Study objectives: Mirtazapine is classified as a noradrenergic and specific serotonergic antidepressant. This study aims at objectively investigating the effects of single-dose mirtazapine on sleep of healthy volunteers.
Design and setting: We studied the effect of acute administration of mirtazapine (30 mg) on the sleep polysomnogram, using a double-blind, placebo-controlled design. Subjects spent 3 consecutive nights in the laboratory. First night allowed for adaptation to the laboratory and application of electroencephalogram electrodes, while the second and third nights were reserved for recording baseline sleep and studying the effects of drug treatment, respectively.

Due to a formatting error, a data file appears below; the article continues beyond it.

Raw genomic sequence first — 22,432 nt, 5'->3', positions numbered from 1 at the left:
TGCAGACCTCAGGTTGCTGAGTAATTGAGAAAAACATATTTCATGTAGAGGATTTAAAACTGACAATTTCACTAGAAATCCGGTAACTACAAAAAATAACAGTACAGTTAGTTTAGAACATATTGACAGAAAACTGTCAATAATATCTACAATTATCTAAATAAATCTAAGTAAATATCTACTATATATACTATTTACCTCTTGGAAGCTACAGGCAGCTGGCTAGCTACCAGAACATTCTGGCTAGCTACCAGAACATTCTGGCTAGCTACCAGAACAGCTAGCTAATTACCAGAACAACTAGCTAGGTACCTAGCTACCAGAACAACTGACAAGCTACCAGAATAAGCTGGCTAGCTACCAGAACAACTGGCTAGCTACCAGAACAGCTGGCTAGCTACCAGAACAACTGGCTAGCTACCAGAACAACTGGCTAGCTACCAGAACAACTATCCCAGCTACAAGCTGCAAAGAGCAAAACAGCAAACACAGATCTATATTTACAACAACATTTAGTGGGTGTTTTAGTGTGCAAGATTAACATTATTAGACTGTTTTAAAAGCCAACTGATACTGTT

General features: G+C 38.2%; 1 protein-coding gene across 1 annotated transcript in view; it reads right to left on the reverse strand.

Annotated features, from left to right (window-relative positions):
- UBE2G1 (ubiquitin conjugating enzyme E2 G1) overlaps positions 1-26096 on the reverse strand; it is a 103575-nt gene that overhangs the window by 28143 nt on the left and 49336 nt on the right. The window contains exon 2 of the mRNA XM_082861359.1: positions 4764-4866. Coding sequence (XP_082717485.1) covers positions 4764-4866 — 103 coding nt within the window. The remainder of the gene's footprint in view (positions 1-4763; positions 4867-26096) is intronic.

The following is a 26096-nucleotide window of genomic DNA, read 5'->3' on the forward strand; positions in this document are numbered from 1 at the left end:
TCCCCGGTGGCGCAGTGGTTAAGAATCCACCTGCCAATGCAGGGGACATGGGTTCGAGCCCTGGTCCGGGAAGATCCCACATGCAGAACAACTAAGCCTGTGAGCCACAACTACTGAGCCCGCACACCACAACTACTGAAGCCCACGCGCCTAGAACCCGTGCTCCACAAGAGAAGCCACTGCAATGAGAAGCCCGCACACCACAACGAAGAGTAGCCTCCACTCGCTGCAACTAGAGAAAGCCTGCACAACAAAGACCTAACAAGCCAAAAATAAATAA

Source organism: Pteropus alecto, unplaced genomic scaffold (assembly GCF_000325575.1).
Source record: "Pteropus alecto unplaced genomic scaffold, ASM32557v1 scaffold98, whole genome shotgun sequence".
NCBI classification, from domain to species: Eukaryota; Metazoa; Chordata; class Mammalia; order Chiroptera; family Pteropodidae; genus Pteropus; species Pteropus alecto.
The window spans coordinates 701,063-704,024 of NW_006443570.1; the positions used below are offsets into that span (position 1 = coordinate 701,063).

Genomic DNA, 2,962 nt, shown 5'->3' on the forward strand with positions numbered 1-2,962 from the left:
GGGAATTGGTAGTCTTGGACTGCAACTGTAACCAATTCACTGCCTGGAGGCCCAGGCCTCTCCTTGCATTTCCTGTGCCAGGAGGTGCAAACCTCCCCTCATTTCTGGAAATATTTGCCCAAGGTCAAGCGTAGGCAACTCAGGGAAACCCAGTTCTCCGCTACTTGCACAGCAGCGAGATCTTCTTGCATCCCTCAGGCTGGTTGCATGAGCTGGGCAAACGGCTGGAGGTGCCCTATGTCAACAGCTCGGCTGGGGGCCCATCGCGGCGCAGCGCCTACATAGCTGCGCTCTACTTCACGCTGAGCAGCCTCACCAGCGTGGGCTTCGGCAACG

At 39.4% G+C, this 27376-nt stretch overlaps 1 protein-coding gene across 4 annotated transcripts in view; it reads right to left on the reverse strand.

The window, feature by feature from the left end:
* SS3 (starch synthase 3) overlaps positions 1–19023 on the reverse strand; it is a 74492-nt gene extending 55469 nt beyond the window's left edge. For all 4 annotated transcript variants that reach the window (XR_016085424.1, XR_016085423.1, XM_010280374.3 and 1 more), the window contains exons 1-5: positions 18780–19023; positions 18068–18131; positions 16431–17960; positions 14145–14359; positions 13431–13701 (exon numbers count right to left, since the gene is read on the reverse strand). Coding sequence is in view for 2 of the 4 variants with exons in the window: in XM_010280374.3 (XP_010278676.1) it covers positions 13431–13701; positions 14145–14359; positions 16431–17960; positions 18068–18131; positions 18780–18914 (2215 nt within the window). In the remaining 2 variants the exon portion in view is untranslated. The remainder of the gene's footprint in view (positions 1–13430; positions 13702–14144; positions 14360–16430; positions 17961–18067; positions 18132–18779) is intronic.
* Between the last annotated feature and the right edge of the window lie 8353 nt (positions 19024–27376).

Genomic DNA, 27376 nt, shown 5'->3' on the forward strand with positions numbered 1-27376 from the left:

Participants: Young healthy volunteers (n=20), with a mean age of 24 years, were randomly separated into two groups: placebo (n=10) and mirtazapine (n=10).
Interventions: On the third night, subjects received either placebo or mirtazapine. Comparisons were made between sleep variables from baseline values in both groups. Independent samples t-test was utilized to evaluate the differences between the two groups.
Measurement and results: Mirtazapine improved the variables related to sleep continuity when compared with placebo. It increased the sleep efficiency index, while decreasing the number of awakenings and their duration. The slow wave sleep time was increased, while the stage 1 sleep time was decreased significantly. There was no significant effect on rapid eye movement sleep variables.
Conclusion: Our findings suggest that mirtazapine has considerable effects on slow wave sleep. Further studies are recommended to investigate the efficiency of antidepressants, in respect to the effects of 5-HT2 blockade on slow wave sleep.